How do you compute cash flow? A company’s cash flow is its net profit, plus its non-cash expenses , depreciation and amortization. One rule of thumb: for every $1 in total loan payments, your business should generate $1.50 in cash flow.

& #149; Capacity. How would you repay your loan if a sudden economic downturn cut into your business revenues? Do you have the capacity to convert other assets to cash?

For example, could you sell or borrow against your real estate holdings, certificates of deposit and stocks? Do you have other savings that you could liquidate quickly to meet your payment obligations?

To check your capacity, lenders are likely to ask you for a personal financial statement as well as your business balance sheet and recent tax returns.

& #149; Collateral. Do you have enough collateral? If you apply for a secured loan, your lender will want you to pledge something that you own, such as CDs or stocks, or business assets like real estate, inventory, equipment, or accounts receivable.

If you apply for an unsecured loan, your lender will not look for collateral. Instead, it will focus on character, credit, cash flow and capacity.

– No Credit History Can Be A Catch-22

What if you have no personal credit history? What if you’ve just started your business or soon plan to do so?

Personal references, business experience, and work history can sometimes substitute. But there are other ways to build your credit standing.

For example, open a checking account, and pay all your bills , rent, electric, phone, medical , consistently and by the due date. These payments will be reflected on your credit record, helping to show prospective lenders that you have the willingness and the discipline to pay your debts , and your future obligations.

Another step you can take is to apply for a loan and ask a relative or friend with good credit to co-sign your application. As a co-signer, your friend “lends” you his or her good credit standing and promises to repay the loan if you don’t.

After you have used the credit account responsibly for one year, apply for credit on your own.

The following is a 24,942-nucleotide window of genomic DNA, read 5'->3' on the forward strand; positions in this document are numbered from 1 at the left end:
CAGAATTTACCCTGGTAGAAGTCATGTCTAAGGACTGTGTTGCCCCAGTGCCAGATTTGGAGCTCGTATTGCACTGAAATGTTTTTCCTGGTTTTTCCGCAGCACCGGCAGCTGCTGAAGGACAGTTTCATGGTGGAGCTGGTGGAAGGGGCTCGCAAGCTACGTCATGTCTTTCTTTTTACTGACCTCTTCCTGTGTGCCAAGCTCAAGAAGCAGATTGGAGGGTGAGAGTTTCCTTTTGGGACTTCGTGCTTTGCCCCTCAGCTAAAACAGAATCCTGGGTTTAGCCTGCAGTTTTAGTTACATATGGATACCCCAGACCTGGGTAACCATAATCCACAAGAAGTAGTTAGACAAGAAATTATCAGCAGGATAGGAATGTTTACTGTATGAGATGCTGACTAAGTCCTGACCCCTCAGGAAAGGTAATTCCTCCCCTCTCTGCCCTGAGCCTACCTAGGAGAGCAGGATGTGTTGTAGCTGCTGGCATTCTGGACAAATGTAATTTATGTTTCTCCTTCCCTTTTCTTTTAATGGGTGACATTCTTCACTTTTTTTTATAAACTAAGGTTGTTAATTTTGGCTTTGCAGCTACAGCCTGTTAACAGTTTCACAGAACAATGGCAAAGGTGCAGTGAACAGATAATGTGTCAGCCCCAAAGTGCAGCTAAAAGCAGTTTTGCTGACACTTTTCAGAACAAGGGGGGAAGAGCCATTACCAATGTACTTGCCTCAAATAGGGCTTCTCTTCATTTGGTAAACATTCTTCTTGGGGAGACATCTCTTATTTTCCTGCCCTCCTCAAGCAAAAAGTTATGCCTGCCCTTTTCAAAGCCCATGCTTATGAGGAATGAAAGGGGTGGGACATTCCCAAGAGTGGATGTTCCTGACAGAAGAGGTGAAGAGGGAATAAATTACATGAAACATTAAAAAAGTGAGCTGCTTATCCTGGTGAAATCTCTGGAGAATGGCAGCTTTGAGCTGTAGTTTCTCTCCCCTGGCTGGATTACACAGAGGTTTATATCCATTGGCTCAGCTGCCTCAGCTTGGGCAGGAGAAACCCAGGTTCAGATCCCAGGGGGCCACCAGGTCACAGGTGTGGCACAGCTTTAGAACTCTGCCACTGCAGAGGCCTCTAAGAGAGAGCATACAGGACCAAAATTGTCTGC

You can also consider applying for a secured business credit card. A credit card is secured when it is backed by money you hold in a collateral account.

After a period of time making on-time payments and keeping a good credit standing, a business owner may qualify to graduation to a partially secured product or to an unsecured business card.

– Building Credit With Secured Card

For small businesses, access to credit is vital. Some financial institutions now offer secured business credit cards. These cards are especially suited for business owners who need to build their business’ credit profile.

Some accounts may allow you to earn interest on the collateral account, which is used to secure the credit card spending limit.

You can use a secured business credit card for all types of business expenses. And this type of credit card can benefit your business in other ways as well.

& #149; By giving you access to additional funding, the credit available on this card may serve as a valuable cash flow tool for your business.

& #149; If you are a business owner that relies on personal credit to help run the business, a secured business credit card will enable you to increase the amount of credit available.

& #149; It helps you build your company’s credit, which enables your business to compete for government contracts.

& #149; Cards can be issued to your employees to make it easier for them to make business purchases and to help your business track their expenses.

& #149; You’ll receive monthly statements and quarterly reports detailing all charges, which will simplify your record keeping.

& #149; You can use it to keep your personal expenses separate from your business expenses.

Banks are in the business of lending money to businesses that need money. If you need business credit , for a specific purpose, for ongoing expenses or for expansion , work with your business banker to find the loan, line of credit or credit card that will help you achieve your goals.

Rozsa is senior vice president and Southern California regional manager of SBA lending for Wells Fargo Bank.